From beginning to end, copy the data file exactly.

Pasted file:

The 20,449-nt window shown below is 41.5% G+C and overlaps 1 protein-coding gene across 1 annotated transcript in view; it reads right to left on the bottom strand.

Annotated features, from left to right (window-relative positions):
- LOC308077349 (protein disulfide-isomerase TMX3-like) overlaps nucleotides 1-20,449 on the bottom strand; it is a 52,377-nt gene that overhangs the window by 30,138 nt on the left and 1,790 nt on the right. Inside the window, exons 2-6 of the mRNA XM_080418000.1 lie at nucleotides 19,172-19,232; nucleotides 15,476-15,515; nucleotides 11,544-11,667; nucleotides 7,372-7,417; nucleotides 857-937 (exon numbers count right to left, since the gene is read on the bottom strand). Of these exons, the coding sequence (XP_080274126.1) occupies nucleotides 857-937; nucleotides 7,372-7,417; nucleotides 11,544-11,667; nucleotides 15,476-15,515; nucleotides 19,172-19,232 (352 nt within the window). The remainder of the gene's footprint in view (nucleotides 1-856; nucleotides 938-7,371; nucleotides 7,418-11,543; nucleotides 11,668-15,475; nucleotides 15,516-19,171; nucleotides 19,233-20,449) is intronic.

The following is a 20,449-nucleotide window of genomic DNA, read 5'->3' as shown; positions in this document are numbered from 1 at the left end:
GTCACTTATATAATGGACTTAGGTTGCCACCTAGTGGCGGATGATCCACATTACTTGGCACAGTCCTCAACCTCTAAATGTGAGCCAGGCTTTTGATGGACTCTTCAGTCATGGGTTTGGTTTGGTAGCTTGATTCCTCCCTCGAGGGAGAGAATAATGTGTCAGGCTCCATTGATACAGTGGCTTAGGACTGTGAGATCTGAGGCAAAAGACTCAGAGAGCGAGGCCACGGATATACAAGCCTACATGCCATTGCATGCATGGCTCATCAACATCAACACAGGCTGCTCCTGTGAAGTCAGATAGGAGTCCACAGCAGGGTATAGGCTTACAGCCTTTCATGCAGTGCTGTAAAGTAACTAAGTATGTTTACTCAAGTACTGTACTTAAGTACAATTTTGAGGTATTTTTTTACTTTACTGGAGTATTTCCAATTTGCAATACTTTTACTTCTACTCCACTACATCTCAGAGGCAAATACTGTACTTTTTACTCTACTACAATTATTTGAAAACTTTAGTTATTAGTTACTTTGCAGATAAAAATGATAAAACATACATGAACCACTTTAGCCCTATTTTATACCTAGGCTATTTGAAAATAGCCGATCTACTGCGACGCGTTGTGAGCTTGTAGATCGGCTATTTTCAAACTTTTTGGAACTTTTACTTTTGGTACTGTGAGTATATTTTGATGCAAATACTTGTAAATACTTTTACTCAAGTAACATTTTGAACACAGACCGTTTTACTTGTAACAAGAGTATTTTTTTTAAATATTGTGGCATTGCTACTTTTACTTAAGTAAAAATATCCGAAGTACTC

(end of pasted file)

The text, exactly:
The 20,449-nt window shown below is 41.5% G+C and overlaps 1 protein-coding gene across 1 annotated transcript in view; it reads right to left on the bottom strand.

Annotated features, from left to right (window-relative positions):
- LOC308077349 (protein disulfide-isomerase TMX3-like) overlaps nucleotides 1-20,449 on the bottom strand; it is a 52,377-nt gene that overhangs the window by 30,138 nt on the left and 1,790 nt on the right. Inside the window, exons 2-6 of the mRNA XM_080418000.1 lie at nucleotides 19,172-19,232; nucleotides 15,476-15,515; nucleotides 11,544-11,667; nucleotides 7,372-7,417; nucleotides 857-937 (exon numbers count right to left, since the gene is read on the bottom strand). Of these exons, the coding sequence (XP_080274126.1) occupies nucleotides 857-937; nucleotides 7,372-7,417; nucleotides 11,544-11,667; nucleotides 15,476-15,515; nucleotides 19,172-19,232 (352 nt within the window). The remainder of the gene's footprint in view (nucleotides 1-856; nucleotides 938-7,371; nucleotides 7,418-11,543; nucleotides 11,668-15,475; nucleotides 15,516-19,171; nucleotides 19,233-20,449) is intronic.

The following is a 20,449-nucleotide window of genomic DNA, read 5'->3' as shown; positions in this document are numbered from 1 at the left end:
GTCACTTATATAATGGACTTAGGTTGCCACCTAGTGGCGGATGATCCACATTACTTGGCACAGTCCTCAACCTCTAAATGTGAGCCAGGCTTTTGATGGACTCTTCAGTCATGGGTTTGGTTTGGTAGCTTGATTCCTCCCTCGAGGGAGAGAATAATGTGTCAGGCTCCATTGATACAGTGGCTTAGGACTGTGAGATCTGAGGCAAAAGACTCAGAGAGCGAGGCCACGGATATACAAGCCTACATGCCATTGCATGCATGGCTCATCAACATCAACACAGGCTGCTCCTGTGAAGTCAGATAGGAGTCCACAGCAGGGTATAGGCTTACAGCCTTTCATGCAGTGCTGTAAAGTAACTAAGTATGTTTACTCAAGTACTGTACTTAAGTACAATTTTGAGGTATTTTTTTACTTTACTGGAGTATTTCCAATTTGCAATACTTTTACTTCTACTCCACTACATCTCAGAGGCAAATACTGTACTTTTTACTCTACTACAATTATTTGAAAACTTTAGTTATTAGTTACTTTGCAGATAAAAATGATAAAACATACATGAACCACTTTAGCCCTATTTTATACCTAGGCTATTTGAAAATAGCCGATCTACTGCGACGCGTTGTGAGCTTGTAGATCGGCTATTTTCAAACTTTTTGGAACTTTTACTTTTGGTACTGTGAGTATATTTTGATGCAAATACTTGTAAATACTTTTACTCAAGTAACATTTTGAACACAGACCGTTTTACTTGTAACAAGAGTATTTTTTTTAAATATTGTGGCATTGCTACTTTTACTTAAGTAAAAATATCCGAAGTACTC